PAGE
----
17. It is not necessary for us to refer to those catena of cases where it was held that in taxing statutes we have to construe a provision with reference to the language employed and not with reference to the supposed indentions of Parliament of any presumptions or assumptions. The decision referred to by the learned counsel does not in any way propound a different principle. The question there for consideration was as to the meaning to be given to the word 'burden' appearing in, Section 2(3) of the Increase of Rent and Mortgage Interest Restrictions Act, 1920. Having regard to the governing principles embodied in the legislature, the learned judges held that contingent burden was not included within the meaning of 'burden' in that provision. We are of the view that the provisions creating fictions will have to be construed strictly and unless clear terms are employed, we cannot construe the provision with the supposed intentions of Parliament.
18. Thus, on a plain reading of the section, we are of the view that the difference between the fair market value and the full value of the consideration received or accruing as a result of the transfer could not be taken into account as consideration deemed to have been received in computing the capital gain under Section 48. Our view also finds support in the dissenting judgment of the learned Chief Justice of the Kerala High Court in Income-tax Officer v. K.P. Varghese, : 91ITR49(Ker) , where he had held :
'There is nothing in the language of these two sub-sections to show that the full value of the consideration for the transfer of the capital asset appearing in Section 52 should be deemed to be the full value of the consideration received or accruing as a result of the transfer of the capital asset. If the legislature wanted to have that effect, it could have easily used the expression 'the full value of the consideration received or accruing' in Section 52. Since this has not been done, there is no justification for holding that the full value of the consideration which is deemed to be the fair market value of the capital asset, in Section 52, is the full value of the consideration received or accruing; if it is so held, what is being done is ignoring the expression 'received or accruing' in Section 48. I reiterate that what is chargeable to income-tax as 'capital gains' under Section 45 is only the profits or gains arising from the transfer of a capital asset.'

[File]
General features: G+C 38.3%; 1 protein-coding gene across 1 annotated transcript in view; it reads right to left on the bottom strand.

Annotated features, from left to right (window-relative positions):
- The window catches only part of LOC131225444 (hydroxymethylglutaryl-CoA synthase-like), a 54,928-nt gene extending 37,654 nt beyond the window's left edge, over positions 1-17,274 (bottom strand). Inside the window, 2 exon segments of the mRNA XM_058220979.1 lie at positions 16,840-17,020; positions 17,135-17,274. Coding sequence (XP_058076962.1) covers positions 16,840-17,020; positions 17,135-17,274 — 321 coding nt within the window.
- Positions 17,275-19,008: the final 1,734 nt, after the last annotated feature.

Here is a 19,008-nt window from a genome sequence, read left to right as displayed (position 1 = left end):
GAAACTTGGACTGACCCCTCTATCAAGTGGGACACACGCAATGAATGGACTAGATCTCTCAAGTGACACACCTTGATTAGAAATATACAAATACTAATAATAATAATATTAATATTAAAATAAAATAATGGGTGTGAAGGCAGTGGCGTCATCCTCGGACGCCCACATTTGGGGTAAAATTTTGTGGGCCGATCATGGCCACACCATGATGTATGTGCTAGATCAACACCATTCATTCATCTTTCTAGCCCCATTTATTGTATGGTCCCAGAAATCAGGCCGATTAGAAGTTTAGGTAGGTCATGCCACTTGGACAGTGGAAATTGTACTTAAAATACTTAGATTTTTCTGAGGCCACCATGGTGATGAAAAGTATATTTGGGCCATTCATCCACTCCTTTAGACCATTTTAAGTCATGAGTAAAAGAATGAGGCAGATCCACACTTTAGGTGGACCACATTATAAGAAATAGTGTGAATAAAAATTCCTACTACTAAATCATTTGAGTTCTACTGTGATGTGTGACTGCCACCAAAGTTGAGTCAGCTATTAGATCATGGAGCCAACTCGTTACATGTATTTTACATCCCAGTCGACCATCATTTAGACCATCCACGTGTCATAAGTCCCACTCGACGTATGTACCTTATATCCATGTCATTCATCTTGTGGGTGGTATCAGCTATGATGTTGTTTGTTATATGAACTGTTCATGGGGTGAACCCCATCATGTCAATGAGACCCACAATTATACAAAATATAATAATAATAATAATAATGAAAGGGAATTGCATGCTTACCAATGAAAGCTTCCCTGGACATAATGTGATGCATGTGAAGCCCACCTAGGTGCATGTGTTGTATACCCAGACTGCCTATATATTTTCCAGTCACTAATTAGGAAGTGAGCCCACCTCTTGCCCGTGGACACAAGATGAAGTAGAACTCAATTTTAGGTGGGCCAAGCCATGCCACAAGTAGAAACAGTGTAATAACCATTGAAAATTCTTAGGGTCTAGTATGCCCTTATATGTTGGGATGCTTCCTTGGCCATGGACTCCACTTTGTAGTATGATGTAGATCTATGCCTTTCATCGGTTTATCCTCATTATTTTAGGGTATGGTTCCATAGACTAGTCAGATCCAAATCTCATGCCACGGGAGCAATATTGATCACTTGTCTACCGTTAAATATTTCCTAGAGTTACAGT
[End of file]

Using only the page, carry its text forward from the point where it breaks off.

19. We are not persuaded to agree with the view of the majority in that decision on the reasonings given therein.
20. We have also another reason to come to this conclusion. This court, in Sundaram Industries Private Ltd. v. Commissioner of Income-tax, : 74ITR243(Mad) , in regard to the scope of the corresponding provisions in the Indian Income-tax Act, 1922, observed:
'The proviso to Section 12(B)(2) does not discourage or avoid honest transactions made out of love and affection or for other conceivable reasons on pain of being hauled up for having attempted to avoid or reduce the tax liability and on that basis made liable to tax on the difference between the consideration for the transaction and the fair market value nor does it treat what is not an actual capital gain as a deemed capital gain but it must be limited to escaped capital gain, which is so in truth and in fact, and is not intended to bring about a fictional gain on an assumption and charge the same.'
21. Thus, Section 52 applies to cases of under-statement of consideration where the consideration received is more and not to cases of bona fide transfers were nothing more is received than that recited in the document itself. This was also one of the reasons given by the learned Chief Justice in his dissenting judgment in Income-tax Officer v. Varghese. A similar view was taken by the Mysore High Court in Additional Commissioner of Income-tax v. Ranga Pai, Since reported in : 100ITR413(KAR) (unreported judgment in I.T.R.C. 30/1973/dated January 2, 1975), and by the learned single judge who decided the case reported in K.P. Varghese v. Income-tax Officer, : 77ITR719(Ker) , and whose decision was the subject-matter of consideration by the Full Bench in Income-tax Officer v. Varghese above referred to. The Delhi High Court in Shiv Shankar Lal v. Commissioner of Income-tax, : 94ITR433(Delhi) , and the Andhra Pradesh High Court in Buragadda Satyanarayana Murthi v. Income-tax Officer, : 96ITR57(AP) had also held that Section 52(1) would not be applicable to bona fide transactions, on the ground that the difference in value between the fair market value and the actual consideration received or accruing would amount to a gift and such gifts are to be excluded from the income chargeable under the head 'capital gains' in view of Section 47(iii) of the Act. For taking this view, the learned judges held that the definition given for 'gift' in the Gift-tax Act would be applicable in construing the provision of Section 47(iii). Though each of the courts has given different reasonings, except the majority in Income-tax Officer v. Varghese, the other learned judges are in agreement in holding that in a case where there is no under-statement of the value merely on the ground that there is a difference between the fair market value and the full value of the consideration received or accruing, such difference cannot be brought to capital gains on the basis of Section 52.
22. In the foregoing circumstances, we answer the first question referred in T.C. No. 168 of 1969 in the affirmative and against the assessee, and the second question in the negative and against the revenue.
23. In view of our answers to the questions referred in T.C. No. 168 of1969, we have to answer the question referred in T.C. No. 166 of 1969 inthe affirmative and in favour of the assessee.
24. The assessee will be entitled to his costs in both these references.Counsel's fee in each Rs. 150.